We are, as a large group of like beings, insanely inventive and resourceful, and that is the key to a work without work. That former work will become desires, and there will always be people who will want to fill the roles we need to make society operate as a whole. You want a salad bowl? Someone will make one for you our of wood or pottery or glass. You want to design a new kind of space craft to get to Mars? Someone will learn everything it takes to do that for you, if you let them learn how without restriction.

It’s The Values, Stupid

The foundation of our success in a post-work global society will be values. We all need to get on the same page when it comes to how we will organize to produce everything we do now, and more, but without currency being the driving force. That brings us back to Star Trek. How do they do it, in this fictional universe of the future? They just do it. I know that sounds simplistic, but it’s really at the core of this entire argument.

There will always be people willing to do something, anything, to not be stuck at home watching TV or playing video games or taking drugs all day long. In universal basic income studies in more forward thinking countries that ours they are finding that the preponderance of participants who have all of their basic needs met, go out and get a job or volunteer instead of just sitting on their asses. So, yes, it’s true that some people will choose to do nothing, but even the smallest samples have shown that most people cannot.

That is a core value.

The shape of our societies won’t really change all that much. There are those fictions that are quite successful because they work, are inclusive of all people, and don’t rest on the idea that power is the only thing of value in this world. Universal healthcare is one such result, and it is common in most first-world countries on Earth, and even most second-world countries float some kind of healthcare-for-all.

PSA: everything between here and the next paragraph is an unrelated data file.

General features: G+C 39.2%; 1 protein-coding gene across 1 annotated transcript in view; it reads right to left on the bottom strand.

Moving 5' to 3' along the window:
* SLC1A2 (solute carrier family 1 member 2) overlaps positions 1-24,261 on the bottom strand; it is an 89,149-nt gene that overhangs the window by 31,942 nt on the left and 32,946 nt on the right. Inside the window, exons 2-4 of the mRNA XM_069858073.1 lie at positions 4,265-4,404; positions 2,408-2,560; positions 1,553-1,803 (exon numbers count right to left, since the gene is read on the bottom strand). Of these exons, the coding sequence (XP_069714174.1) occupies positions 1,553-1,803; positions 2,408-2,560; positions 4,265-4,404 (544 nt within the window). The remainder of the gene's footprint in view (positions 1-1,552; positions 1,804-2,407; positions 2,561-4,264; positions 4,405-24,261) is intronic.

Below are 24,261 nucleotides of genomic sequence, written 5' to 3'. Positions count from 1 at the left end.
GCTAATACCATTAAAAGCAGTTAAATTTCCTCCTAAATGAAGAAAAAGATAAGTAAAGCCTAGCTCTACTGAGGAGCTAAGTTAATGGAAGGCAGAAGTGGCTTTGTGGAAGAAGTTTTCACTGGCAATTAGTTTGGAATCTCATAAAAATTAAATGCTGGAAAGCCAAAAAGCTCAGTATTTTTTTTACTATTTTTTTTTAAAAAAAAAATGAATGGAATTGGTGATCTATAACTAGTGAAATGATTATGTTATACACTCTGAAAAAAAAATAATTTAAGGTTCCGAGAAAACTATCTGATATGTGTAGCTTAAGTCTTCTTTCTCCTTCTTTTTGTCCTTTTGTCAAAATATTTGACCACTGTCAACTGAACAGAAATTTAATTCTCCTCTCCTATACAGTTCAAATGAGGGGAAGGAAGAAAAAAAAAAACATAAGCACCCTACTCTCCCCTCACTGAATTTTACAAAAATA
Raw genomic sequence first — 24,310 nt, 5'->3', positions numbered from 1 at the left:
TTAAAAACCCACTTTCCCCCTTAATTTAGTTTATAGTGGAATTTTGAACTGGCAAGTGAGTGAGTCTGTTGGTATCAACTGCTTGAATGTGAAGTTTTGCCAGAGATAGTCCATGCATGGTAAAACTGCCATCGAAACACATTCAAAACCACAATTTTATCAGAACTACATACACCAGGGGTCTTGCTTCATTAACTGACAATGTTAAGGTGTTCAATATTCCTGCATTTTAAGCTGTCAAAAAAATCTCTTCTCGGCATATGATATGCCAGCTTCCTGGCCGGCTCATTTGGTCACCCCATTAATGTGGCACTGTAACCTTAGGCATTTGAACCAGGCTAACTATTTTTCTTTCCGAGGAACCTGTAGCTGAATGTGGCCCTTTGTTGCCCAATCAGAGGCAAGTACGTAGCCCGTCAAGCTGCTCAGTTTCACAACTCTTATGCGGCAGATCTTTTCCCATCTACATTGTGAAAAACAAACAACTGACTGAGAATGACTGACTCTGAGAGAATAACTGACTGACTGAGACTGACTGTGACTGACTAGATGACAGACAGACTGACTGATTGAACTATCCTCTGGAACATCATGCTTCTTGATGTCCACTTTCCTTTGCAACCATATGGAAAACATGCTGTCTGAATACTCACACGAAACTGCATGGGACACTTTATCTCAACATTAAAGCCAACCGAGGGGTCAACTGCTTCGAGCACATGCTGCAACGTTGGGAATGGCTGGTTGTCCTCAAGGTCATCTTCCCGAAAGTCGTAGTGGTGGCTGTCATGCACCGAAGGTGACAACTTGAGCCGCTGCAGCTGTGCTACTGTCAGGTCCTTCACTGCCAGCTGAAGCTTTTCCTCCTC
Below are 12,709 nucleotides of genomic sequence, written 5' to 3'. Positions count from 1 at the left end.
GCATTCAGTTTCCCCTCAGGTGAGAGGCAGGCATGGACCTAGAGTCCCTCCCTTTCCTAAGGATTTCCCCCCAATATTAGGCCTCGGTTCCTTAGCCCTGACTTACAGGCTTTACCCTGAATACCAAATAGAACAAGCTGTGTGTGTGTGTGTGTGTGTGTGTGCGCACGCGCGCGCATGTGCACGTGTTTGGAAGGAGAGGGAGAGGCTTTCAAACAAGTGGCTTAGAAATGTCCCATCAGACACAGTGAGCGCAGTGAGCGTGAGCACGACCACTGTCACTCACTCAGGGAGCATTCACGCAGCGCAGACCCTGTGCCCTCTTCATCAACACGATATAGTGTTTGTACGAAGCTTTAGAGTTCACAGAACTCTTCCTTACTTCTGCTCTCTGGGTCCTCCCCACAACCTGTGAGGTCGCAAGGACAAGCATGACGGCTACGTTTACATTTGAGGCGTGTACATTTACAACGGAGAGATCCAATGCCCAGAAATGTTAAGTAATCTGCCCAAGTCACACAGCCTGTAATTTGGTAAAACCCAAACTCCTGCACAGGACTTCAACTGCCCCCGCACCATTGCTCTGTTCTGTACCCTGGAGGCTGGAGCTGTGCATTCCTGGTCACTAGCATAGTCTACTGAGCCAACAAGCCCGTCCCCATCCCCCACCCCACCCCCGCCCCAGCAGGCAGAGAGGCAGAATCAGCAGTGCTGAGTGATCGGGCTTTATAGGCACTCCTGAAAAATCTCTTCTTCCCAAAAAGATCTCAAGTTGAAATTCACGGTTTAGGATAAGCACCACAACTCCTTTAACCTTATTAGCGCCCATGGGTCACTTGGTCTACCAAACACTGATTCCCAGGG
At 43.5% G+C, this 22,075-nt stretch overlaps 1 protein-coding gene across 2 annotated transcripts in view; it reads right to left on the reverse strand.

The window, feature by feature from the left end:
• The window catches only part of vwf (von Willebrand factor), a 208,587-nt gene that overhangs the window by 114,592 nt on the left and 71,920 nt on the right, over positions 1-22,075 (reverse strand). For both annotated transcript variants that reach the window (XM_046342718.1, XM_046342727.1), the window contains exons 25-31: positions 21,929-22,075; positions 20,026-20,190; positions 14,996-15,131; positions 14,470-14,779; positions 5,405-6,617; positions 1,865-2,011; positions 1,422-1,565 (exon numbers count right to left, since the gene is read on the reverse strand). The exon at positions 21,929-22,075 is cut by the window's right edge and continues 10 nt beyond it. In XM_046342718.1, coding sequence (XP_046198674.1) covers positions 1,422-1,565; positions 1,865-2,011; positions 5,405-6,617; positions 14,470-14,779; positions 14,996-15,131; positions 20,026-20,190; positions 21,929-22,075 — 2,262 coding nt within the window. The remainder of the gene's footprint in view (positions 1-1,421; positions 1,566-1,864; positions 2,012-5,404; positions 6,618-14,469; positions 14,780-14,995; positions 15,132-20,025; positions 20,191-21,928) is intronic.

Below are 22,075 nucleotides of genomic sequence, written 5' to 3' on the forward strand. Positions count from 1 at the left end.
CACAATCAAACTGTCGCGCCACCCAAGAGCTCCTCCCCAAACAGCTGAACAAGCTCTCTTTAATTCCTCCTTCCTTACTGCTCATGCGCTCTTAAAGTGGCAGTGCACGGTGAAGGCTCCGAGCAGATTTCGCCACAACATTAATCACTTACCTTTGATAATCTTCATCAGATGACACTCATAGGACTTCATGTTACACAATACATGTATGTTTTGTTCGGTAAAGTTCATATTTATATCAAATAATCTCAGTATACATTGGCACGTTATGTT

But what do we do with people who make things? That’s also surprisingly easy. Let’s say Julia is an forklift operator at an appliance plant just outside of Riverside, CA. She gets up at 7AM every, Monday through Friday, and heads in to the plant to start her shift at 8:30. She works until Noon, takes lunch with some co-workers at a local sandwich shop, and gets back to work at 1PM to move around more large palettes of sheet metal. She wraps up her day at 5:30 PM, stops at the grocery to pick up her food order, and goes home.

At no point during the day did Julia ever pay anyone for anything and she wasn’t paid a dime for her work. Yet, that evening, she can go on a date with her fiance to a nice restaurant and go see a movie. How is this possible? It is possible through a sharing economy that involves zero money anywhere. Everyone she meets during her day has a nice home to live in, access to all the food they want, and no limitations on the kinds of recreation they can consume. There is no ownership, per se. Yes, Julia “owns” her home, but that’s because she selected the home she wanted to live in and it was available. She can keep the home as long as she likes, or choose to move somewhere else and live there.

No, It’s Not Communism

At its root, Communism is based entirely around money. In the old CCCP (that’s Communist Russia, to you Millennials), the government owned everything and “evenly” distributed it to the citizens. The reality was that there was no equality and there was an enormous amount of paranoia instilled in the populace in the name of control and fear, but that’s beside the point. A world without work where people do what they choose to do, learn as much as they want, and contribute to the betterment of society as a whole is not the same thing.

For our new society, we’d need to get rid of a few things for it to work. Here are some of those things:

  • Homelessness
  • Inequality of all kinds
  • War
  • Famine
  • The lack of access to healthcare for many, many millions
  • Oppression
  • Dictatorships and monarchy
  • Genocide
  • Ethnic cleansing

No, that doesn’t mean that we get rid of homelessness by getting rid of the homeless. We put them in homes. Voila! No more homelessness. Some of the other things will, of course, require more complex solutions, and there’s a lot of work to be done to start moving in this direction, but if we all just believe, we can make it happen.

So, now that I’ve realized I’m starting to ramble and this is my first essay on this new blog, I’m going to wrap it up here. What are some of the things we can start doing now that will lead us in the right direction for a more positive, inclusive, and constructive future where we follow our dreams and can actually have them come true? What are some of the six billion things I left out because I’m a monkey in a tree who only desires a banana?

Let me know, and share this around. It would be nice to see some of the ideas presented here start to infect more people :)